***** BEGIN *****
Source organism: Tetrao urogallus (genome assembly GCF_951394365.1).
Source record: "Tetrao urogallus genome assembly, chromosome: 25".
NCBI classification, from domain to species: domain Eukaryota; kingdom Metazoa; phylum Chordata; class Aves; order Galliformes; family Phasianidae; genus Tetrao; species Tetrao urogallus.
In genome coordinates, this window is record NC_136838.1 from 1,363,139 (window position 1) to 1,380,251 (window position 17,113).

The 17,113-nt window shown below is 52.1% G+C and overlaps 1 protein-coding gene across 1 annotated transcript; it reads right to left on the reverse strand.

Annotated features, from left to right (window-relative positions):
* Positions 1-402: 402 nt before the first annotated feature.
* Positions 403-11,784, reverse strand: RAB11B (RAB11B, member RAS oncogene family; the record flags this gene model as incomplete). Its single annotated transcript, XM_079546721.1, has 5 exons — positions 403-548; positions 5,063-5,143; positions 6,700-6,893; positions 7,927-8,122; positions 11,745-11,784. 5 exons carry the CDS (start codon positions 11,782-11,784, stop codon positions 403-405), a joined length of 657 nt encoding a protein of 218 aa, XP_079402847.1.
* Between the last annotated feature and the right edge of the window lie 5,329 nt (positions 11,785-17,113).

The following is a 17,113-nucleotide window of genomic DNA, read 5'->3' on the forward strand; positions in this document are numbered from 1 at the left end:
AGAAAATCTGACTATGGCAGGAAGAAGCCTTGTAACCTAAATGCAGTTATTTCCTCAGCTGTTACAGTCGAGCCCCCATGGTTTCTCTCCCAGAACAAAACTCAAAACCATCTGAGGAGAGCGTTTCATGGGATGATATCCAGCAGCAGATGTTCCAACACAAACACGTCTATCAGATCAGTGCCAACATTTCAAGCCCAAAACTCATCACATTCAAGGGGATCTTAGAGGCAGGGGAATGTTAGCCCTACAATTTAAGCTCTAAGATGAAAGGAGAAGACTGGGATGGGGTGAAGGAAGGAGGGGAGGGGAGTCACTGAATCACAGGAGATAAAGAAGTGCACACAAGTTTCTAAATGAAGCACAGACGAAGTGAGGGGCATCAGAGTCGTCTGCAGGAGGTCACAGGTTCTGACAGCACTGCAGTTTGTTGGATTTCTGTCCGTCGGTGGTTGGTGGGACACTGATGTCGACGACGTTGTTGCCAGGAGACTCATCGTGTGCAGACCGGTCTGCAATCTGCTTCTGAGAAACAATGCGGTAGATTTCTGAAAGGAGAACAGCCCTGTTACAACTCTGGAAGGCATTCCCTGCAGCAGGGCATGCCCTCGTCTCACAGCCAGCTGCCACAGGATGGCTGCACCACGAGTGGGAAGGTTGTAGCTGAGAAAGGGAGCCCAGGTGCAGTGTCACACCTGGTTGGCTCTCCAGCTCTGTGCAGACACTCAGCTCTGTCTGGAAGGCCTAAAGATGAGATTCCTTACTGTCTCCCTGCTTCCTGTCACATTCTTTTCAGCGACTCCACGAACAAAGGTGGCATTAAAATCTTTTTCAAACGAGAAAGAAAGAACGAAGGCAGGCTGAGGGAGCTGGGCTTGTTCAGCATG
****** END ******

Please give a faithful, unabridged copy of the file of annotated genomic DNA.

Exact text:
Source organism: Tetrao urogallus (genome assembly GCF_951394365.1).
Source record: "Tetrao urogallus genome assembly, chromosome: 25".
NCBI classification, from domain to species: domain Eukaryota; kingdom Metazoa; phylum Chordata; class Aves; order Galliformes; family Phasianidae; genus Tetrao; species Tetrao urogallus.
In genome coordinates, this window is record NC_136838.1 from 1,363,139 (window position 1) to 1,380,251 (window position 17,113).

The 17,113-nt window shown below is 52.1% G+C and overlaps 1 protein-coding gene across 1 annotated transcript; it reads right to left on the reverse strand.

Annotated features, from left to right (window-relative positions):
* Positions 1-402: 402 nt before the first annotated feature.
* Positions 403-11,784, reverse strand: RAB11B (RAB11B, member RAS oncogene family; the record flags this gene model as incomplete). Its single annotated transcript, XM_079546721.1, has 5 exons — positions 403-548; positions 5,063-5,143; positions 6,700-6,893; positions 7,927-8,122; positions 11,745-11,784. 5 exons carry the CDS (start codon positions 11,782-11,784, stop codon positions 403-405), a joined length of 657 nt encoding a protein of 218 aa, XP_079402847.1.
* Between the last annotated feature and the right edge of the window lie 5,329 nt (positions 11,785-17,113).

The following is a 17,113-nucleotide window of genomic DNA, read 5'->3' on the forward strand; positions in this document are numbered from 1 at the left end:
AGAAAATCTGACTATGGCAGGAAGAAGCCTTGTAACCTAAATGCAGTTATTTCCTCAGCTGTTACAGTCGAGCCCCCATGGTTTCTCTCCCAGAACAAAACTCAAAACCATCTGAGGAGAGCGTTTCATGGGATGATATCCAGCAGCAGATGTTCCAACACAAACACGTCTATCAGATCAGTGCCAACATTTCAAGCCCAAAACTCATCACATTCAAGGGGATCTTAGAGGCAGGGGAATGTTAGCCCTACAATTTAAGCTCTAAGATGAAAGGAGAAGACTGGGATGGGGTGAAGGAAGGAGGGGAGGGGAGTCACTGAATCACAGGAGATAAAGAAGTGCACACAAGTTTCTAAATGAAGCACAGACGAAGTGAGGGGCATCAGAGTCGTCTGCAGGAGGTCACAGGTTCTGACAGCACTGCAGTTTGTTGGATTTCTGTCCGTCGGTGGTTGGTGGGACACTGATGTCGACGACGTTGTTGCCAGGAGACTCATCGTGTGCAGACCGGTCTGCAATCTGCTTCTGAGAAACAATGCGGTAGATTTCTGAAAGGAGAACAGCCCTGTTACAACTCTGGAAGGCATTCCCTGCAGCAGGGCATGCCCTCGTCTCACAGCCAGCTGCCACAGGATGGCTGCACCACGAGTGGGAAGGTTGTAGCTGAGAAAGGGAGCCCAGGTGCAGTGTCACACCTGGTTGGCTCTCCAGCTCTGTGCAGACACTCAGCTCTGTCTGGAAGGCCTAAAGATGAGATTCCTTACTGTCTCCCTGCTTCCTGTCACATTCTTTTCAGCGACTCCACGAACAAAGGTGGCATTAAAATCTTTTTCAAACGAGAAAGAAAGAACGAAGGCAGGCTGAGGGAGCTGGGCTTGTTCAGCATG